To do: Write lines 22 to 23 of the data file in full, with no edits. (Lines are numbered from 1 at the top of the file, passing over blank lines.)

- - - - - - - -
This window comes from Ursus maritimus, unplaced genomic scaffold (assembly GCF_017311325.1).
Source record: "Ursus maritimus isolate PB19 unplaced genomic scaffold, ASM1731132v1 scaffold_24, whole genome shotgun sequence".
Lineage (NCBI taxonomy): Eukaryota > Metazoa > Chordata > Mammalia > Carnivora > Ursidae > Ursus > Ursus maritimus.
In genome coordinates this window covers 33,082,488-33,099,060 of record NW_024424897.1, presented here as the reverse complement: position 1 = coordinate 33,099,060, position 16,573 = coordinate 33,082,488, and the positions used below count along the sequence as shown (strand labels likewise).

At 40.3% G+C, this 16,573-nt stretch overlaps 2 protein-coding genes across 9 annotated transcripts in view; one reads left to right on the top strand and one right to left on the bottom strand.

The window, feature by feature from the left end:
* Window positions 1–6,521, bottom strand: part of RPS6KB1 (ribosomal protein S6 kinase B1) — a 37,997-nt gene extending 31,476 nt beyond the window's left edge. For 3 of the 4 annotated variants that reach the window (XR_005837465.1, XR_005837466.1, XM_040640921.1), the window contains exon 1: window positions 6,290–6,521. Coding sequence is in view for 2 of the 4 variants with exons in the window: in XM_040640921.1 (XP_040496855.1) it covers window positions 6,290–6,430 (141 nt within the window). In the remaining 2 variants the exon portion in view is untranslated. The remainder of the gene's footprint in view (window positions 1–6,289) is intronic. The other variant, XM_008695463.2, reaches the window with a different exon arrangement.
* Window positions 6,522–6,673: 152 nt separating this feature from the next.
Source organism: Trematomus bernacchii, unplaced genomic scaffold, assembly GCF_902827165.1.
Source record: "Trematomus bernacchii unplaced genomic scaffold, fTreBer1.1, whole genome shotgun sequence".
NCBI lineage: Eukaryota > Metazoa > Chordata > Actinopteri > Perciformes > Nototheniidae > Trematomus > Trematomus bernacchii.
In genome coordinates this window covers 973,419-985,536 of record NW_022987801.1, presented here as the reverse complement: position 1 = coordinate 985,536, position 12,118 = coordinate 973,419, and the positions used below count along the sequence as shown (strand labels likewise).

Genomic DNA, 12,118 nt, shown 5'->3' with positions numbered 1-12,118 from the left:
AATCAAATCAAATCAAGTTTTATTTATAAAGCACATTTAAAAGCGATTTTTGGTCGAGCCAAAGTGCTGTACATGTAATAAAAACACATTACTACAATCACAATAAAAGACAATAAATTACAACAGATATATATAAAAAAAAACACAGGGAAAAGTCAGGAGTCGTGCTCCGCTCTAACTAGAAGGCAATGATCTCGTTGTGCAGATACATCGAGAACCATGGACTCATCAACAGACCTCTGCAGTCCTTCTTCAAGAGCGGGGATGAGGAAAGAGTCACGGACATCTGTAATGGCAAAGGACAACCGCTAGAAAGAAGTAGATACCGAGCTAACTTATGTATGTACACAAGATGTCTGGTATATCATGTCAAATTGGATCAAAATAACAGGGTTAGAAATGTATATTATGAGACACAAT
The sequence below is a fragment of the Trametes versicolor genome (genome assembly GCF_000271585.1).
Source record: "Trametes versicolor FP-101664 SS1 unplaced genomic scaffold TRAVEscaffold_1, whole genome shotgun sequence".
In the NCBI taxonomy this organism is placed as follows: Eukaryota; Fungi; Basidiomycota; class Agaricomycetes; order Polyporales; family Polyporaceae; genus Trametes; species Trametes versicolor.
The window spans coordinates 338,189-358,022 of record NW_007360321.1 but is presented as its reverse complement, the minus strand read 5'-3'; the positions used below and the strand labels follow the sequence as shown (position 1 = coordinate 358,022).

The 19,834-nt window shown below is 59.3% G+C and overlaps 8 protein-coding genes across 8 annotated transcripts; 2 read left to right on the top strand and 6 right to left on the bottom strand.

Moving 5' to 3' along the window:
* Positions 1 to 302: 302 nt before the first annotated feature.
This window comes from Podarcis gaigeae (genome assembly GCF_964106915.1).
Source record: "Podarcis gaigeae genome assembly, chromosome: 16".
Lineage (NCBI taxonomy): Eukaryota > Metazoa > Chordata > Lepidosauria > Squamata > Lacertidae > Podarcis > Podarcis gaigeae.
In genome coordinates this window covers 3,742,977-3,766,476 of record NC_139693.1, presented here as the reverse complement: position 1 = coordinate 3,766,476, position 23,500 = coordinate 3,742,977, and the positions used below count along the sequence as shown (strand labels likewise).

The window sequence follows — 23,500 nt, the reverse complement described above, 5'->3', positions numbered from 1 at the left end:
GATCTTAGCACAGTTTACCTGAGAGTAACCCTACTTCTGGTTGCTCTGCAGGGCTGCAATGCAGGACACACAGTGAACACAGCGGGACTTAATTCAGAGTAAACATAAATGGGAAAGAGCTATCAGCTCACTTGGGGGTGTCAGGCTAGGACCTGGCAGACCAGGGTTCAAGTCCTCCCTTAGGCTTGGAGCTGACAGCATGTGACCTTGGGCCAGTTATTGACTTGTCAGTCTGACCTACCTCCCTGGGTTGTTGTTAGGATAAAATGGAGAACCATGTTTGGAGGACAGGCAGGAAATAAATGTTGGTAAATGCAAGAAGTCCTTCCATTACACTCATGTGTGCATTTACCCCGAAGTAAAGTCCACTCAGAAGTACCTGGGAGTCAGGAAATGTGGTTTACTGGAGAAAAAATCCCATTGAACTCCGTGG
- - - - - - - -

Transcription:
This window comes from Podarcis gaigeae (genome assembly GCF_964106915.1).
Source record: "Podarcis gaigeae genome assembly, chromosome: 16".